The course has nine units in level 1 and six units (plus a starter unit) in level 2.
- Contextualised presentation of vocabulary and activation of passive knowledge.
- Illustrated examples of grammar, graded practice activities and Now Say it section.
- Listening and speaking activities prepare your students for examination success.
- Three reading text types: general content, cross-curricular content, society & culture content.
- Writing Plan: analysis, preparation, resources, checklist and writing reference.
Every unit includes a two-page Language Reference section. This section differs from the reference materials in the appendices of the Student’s Book in that it provides an at-a-glance format for the rapid resolution of queries, while the appendices offer a more discursive explanation of key issues.
An extensive reference section also appears at the end of each book. This section includes:
- Progress checks for self-evaluation.
- Exam practice.
- Grammar reference.
- Writing reference.
- Pronunciation reference.
- Lists of irregular and phrasal verbs.
Simple Race Conditions
The Calculator Race Time predictions assume similar race conditions as the race performance entered into the Calculator. In other words, the surface (road, track, cross country, trail, etc.), terrain (flat, hilly, rolling, etc.) and environmental conditions (cool, dry, hot, humid, etc.) are assumed to be the same for the predictions to be most accurate. The predictions will be less accurate if you, for example, use a flat, fast, cool road marathon performance to predict a hilly, trail 50K in hot conditions or use a 1600m track time to predict your 5K cross country times.
The Calculator Race Times indicate what you could run for various distances if you are properly trained for that distance. In other words, a runner who is optimally trained for a 5K would have to perform proper marathon training in order to expect to run the predicted marathon time. And, the farther apart the distances, the less accurate the Race Times may be. That is to say that a half-marathon performance is a better predictor of your marathon time than is a mile performance.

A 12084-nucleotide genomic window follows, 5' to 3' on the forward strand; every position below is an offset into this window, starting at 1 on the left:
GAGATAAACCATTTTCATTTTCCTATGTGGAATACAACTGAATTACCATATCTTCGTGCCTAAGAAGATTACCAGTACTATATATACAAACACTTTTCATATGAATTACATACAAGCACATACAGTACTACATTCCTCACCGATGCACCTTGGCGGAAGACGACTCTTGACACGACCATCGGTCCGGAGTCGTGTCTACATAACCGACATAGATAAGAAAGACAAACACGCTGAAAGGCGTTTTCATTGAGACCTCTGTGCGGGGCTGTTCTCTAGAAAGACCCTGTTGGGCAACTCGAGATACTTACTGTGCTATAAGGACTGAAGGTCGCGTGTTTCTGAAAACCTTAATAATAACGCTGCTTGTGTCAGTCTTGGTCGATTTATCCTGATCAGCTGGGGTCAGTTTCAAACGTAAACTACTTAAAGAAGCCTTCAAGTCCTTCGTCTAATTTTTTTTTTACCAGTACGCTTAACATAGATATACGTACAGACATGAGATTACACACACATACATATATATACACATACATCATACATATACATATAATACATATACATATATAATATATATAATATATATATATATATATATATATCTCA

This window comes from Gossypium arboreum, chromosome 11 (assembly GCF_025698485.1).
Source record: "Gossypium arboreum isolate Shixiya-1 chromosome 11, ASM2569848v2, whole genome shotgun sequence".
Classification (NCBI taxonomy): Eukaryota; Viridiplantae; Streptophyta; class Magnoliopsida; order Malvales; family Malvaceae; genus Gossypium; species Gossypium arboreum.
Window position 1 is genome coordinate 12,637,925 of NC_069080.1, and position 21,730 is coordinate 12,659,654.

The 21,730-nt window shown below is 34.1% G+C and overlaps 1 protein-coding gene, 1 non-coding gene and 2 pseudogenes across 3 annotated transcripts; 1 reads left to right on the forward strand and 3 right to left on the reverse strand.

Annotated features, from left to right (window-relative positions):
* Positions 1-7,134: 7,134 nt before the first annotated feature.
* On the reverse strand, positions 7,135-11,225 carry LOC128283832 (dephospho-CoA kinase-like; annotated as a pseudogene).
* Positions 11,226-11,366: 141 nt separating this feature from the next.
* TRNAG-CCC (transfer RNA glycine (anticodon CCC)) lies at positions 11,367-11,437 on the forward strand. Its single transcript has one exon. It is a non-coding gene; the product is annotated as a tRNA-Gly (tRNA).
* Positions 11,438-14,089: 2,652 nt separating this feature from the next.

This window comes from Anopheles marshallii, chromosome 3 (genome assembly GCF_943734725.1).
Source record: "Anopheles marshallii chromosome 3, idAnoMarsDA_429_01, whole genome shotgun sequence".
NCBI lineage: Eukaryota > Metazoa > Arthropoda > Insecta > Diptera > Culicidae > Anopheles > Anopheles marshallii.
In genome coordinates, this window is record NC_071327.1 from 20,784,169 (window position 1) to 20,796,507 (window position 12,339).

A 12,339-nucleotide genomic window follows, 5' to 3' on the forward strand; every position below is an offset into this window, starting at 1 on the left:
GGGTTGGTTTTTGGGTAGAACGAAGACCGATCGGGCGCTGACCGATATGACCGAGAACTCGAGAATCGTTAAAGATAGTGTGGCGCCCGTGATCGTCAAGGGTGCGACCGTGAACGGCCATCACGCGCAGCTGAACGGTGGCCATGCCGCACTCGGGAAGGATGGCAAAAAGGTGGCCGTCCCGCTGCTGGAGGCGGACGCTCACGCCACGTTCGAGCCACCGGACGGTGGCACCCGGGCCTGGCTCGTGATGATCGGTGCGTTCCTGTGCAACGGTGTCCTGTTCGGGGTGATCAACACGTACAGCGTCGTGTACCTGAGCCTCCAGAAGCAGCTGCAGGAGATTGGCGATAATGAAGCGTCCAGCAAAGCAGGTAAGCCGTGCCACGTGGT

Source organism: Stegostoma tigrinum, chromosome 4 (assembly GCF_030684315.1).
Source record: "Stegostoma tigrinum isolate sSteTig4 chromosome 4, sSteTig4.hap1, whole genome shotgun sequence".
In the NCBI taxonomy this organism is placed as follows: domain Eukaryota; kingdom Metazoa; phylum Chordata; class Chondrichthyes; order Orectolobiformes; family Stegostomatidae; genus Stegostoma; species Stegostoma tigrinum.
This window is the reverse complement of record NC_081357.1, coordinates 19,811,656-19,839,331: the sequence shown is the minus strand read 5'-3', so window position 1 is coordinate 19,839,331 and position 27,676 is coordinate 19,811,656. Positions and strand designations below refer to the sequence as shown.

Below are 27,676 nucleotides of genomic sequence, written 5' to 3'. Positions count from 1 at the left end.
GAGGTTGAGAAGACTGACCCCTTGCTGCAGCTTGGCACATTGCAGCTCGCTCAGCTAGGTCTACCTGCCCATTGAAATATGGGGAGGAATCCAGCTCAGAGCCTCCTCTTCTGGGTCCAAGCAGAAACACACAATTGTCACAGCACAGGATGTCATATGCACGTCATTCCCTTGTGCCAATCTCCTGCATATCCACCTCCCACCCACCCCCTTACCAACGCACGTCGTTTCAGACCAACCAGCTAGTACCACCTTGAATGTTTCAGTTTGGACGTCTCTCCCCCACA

Sprints and Ultras
At the edges of the Race Time spectrum (short sprints of 100m-400m and ultra marathons of 50K-100 miles), genetics play as much of a role as does training so runners who are more speed-oriented will find the longer races predictions harder to meet and the same goes for endurance-oriented athletes. They will find the shorter race times harder to meet.
Young runners (high school runners) will often find that they under perform as the distance increases (i.e., 400m to 800m to 1600m to 3200m). This is usually due to a lack of aerobic training relative to inherent speed. As they build their aerobic fitness, they will find that their longer distances predictions are more attainable.
Ultra runners must adjust their performance expectations based on the terrain of the race, their experience level and appropriate training. Plus, there are many other factors that affect ultra marathon performances like equipment issues, nutritional issues and environmental conditions. All of these factors must be taken into account when comparing ultra marathon predicted race times.
Every Runner Is Unique
The McMillan Running Calculator is based on what we know from exercise science and real world running. But, every runner is unique so over time, you will learn how to best interpret and modify the Race Times and Optimal Training Paces to fit your particular strengths and weaknesses as well as your goals.